Net neutrality rules will officially be off the books starting April 23rd. The date was revealed today after the Federal Communication Commission’s order revoking net neutrality was published in the Federal Register. You can read the full order here.
The publication means that a new fight around net neutrality is about to begin. States and other parties will be able to sue over the rules — some have already gotten started — and a battle in Congress will kick off over a vote to reverse the order entirely. While that fight likely won’t get far in Congress since Republicans by and large oppose net neutrality and control both chambers, there will likely be a long and heated legal battle around the corner for the FCC’s new policy.
The FCC’s new rules are really a lack of rules. Its “Restoring Internet Freedom” order entirely revokes the strong net neutrality regulations put in place back in 2015 and replaces them with basically nothing. Internet providers can now block, throttle, and prioritize content if they want to. The only real rule here is that they have to disclose if they’re doing any of this.
By requiring disclosures, the FCC believes that it’s empowering the Federal Trade Commission to take over enforcement of any anti-competitive internet practices. The trouble is, the FTC can’t preempt those behaviors with specific rules — it can only act after the fact if it finds “unfair or deceptive” behavior — and the agency has a much broader focus, meaning only the most egregious issues are likely to draw attention.
So is the entire internet about to change? Not overnight, and probably not even in the immediate future. When it does change because of these lack of rules — and it will — it’ll be in subtle ways that are difficult to notice but will, ultimately, make a real difference.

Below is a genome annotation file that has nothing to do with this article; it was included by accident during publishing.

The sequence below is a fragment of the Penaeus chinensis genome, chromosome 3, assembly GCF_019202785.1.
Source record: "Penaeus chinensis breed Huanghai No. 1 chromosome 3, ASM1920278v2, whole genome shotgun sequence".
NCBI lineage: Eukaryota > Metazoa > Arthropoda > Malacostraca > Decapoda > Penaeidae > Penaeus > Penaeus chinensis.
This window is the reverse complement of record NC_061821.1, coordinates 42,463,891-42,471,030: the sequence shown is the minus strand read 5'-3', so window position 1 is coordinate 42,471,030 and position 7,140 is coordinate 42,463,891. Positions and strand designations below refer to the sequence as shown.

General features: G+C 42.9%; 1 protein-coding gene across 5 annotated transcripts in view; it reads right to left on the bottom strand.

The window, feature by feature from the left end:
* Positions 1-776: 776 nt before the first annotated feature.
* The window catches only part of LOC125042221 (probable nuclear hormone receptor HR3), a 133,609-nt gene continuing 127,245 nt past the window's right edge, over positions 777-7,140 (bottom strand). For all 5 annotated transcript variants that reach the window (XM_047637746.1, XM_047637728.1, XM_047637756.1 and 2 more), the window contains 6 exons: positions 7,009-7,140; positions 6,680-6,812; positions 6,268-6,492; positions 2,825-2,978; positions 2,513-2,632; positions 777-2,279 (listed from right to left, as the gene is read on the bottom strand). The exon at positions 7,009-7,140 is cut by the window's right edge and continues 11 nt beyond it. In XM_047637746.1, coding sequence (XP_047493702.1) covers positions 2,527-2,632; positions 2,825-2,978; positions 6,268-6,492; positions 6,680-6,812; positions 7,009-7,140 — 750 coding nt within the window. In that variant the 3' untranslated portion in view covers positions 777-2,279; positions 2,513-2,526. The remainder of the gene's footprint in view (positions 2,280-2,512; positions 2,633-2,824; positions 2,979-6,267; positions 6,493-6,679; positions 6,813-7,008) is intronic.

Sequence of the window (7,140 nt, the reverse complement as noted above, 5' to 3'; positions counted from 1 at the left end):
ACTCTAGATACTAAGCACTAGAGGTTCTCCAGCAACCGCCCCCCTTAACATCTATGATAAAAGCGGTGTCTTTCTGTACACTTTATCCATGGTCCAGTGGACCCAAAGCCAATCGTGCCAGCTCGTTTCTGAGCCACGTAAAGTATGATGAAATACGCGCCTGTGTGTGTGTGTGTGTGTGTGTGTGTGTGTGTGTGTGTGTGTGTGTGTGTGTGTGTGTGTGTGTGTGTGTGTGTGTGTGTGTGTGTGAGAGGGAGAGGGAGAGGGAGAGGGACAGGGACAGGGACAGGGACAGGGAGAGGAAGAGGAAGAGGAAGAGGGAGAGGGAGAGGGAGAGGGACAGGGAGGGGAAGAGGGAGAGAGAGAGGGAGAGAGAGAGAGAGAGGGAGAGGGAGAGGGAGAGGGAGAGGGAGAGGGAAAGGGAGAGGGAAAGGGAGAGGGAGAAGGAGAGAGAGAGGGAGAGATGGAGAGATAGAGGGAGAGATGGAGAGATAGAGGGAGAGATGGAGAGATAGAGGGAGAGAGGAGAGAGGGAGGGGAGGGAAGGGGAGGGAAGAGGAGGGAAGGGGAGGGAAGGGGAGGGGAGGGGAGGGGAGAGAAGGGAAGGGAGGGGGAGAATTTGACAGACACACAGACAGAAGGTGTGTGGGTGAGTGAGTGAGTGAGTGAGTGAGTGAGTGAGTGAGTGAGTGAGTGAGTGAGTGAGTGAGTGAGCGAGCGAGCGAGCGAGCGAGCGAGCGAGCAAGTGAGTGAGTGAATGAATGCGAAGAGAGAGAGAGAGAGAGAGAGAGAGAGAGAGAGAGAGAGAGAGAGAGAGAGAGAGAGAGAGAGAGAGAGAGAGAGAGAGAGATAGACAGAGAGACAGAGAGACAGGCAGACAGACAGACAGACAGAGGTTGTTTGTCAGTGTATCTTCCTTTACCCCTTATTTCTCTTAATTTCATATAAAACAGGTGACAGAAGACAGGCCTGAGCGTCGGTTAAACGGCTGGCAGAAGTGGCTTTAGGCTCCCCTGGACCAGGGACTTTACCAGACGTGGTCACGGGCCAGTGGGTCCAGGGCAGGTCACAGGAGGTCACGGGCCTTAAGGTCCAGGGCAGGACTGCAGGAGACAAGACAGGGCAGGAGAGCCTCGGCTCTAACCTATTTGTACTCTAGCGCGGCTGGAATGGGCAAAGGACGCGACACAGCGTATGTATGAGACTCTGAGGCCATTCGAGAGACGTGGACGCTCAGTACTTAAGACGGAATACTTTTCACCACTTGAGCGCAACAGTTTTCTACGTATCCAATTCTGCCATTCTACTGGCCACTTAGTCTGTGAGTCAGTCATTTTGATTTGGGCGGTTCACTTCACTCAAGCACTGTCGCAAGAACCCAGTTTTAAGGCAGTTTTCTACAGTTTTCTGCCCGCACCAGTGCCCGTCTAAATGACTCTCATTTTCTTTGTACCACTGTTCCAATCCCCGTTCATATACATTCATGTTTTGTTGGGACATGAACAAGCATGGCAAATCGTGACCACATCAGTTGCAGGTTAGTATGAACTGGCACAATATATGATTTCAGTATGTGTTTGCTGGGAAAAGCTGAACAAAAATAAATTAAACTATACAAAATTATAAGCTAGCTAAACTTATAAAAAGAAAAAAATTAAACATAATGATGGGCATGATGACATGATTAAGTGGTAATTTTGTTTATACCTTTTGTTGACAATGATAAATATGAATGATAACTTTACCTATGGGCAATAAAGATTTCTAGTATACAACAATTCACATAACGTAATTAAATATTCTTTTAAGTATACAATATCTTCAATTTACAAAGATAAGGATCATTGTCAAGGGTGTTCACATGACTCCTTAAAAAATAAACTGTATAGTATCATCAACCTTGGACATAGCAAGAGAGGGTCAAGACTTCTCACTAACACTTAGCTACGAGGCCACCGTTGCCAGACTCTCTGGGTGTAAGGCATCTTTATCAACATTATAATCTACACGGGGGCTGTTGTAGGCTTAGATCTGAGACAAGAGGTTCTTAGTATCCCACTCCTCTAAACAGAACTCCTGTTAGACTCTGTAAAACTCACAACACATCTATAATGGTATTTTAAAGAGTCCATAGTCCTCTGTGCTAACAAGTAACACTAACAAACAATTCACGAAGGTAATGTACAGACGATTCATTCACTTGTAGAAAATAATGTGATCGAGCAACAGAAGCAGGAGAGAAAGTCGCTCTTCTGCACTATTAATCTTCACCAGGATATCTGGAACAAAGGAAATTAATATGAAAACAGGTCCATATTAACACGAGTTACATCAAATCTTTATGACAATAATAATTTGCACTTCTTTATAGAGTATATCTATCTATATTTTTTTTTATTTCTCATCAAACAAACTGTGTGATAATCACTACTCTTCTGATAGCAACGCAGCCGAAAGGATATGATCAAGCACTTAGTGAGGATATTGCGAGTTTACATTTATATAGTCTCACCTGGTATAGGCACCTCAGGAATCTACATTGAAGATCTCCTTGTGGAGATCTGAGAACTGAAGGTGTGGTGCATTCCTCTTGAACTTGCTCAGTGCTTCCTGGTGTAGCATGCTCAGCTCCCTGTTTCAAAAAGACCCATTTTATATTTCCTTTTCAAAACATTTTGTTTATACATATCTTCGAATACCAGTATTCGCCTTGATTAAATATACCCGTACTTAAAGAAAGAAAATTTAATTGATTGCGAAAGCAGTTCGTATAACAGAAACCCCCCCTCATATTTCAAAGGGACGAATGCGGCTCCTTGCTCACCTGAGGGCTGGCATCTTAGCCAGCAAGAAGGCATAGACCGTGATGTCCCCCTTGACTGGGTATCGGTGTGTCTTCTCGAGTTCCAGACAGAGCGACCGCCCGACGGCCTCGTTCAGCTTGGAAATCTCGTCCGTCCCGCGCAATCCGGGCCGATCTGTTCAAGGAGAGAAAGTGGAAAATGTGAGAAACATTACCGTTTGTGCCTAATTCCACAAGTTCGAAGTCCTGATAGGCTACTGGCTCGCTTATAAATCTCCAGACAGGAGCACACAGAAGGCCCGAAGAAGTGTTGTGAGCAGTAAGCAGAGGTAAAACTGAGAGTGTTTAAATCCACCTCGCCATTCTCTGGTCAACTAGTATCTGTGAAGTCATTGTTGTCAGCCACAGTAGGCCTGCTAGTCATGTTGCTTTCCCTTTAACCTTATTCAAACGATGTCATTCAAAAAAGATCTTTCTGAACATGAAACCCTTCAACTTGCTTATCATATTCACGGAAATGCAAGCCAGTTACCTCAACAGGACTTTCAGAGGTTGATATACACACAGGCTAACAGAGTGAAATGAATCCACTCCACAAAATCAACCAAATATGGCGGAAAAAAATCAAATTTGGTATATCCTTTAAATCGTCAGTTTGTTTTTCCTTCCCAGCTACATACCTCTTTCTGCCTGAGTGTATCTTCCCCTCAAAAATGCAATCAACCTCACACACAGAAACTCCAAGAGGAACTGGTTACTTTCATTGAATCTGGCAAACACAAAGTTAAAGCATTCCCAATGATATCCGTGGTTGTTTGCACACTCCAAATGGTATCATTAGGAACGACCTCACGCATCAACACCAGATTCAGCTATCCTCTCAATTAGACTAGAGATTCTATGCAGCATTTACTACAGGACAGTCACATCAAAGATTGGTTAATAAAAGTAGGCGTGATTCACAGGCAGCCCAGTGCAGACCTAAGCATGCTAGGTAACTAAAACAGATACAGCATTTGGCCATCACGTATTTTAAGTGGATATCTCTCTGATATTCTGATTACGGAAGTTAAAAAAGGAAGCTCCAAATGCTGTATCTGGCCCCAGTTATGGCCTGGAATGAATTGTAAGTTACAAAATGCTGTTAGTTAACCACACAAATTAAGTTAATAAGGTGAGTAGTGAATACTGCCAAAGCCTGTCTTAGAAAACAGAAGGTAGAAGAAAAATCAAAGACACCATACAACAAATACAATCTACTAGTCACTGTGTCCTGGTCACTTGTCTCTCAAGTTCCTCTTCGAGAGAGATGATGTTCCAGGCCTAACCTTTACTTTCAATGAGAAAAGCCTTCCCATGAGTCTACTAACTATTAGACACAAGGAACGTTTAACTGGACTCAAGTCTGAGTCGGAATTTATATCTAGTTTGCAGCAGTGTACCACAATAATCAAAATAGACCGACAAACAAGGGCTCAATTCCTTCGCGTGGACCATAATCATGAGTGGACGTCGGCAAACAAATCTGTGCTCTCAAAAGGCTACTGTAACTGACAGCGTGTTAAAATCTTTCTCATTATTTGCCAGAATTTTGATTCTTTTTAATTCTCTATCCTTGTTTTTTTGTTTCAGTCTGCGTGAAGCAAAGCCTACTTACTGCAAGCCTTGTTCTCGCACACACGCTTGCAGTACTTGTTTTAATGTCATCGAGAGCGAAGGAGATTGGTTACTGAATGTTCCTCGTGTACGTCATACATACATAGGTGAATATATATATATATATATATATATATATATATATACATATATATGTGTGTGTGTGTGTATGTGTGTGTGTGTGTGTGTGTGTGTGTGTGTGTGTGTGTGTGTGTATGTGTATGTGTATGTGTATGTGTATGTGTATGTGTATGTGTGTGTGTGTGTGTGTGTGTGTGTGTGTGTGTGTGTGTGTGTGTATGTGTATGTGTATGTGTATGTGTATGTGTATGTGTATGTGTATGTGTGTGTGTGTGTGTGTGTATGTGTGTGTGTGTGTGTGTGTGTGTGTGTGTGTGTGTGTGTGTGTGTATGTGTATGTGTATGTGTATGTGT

One current practice that’s a sign of things to come is zero-rating, where internet providers offer free data when you use certain services. This sounds great on the surface (who wouldn’t want free data?), but it gives a huge advantage to the sites and services that the internet provider chooses to support. AT&T, for instance, offers free streaming of its own video services, like DirecTV Now, whereas subscribers still have to pay in order to stream Hulu. That means an AT&T customer may be more inclined to sign up for DirecTV than Hulu, which would make life harder for Hulu and other streaming video competitors.
Over the long run, this could allow established tech and telecom giants to pick the services that win and lose, rather than having them all compete on an even playing field and letting consumers pick which they like better. Today’s publication of the rules doesn’t mean net neutrality is gone forever, though. It’s become clear that Americans are passionate about net neutrality, and legislators from both parties have acknowledged it’s something they’ll have to work on. It’s not clear how long it will take them to get around to it, but it means arguments around net neutrality certainly won’t end here.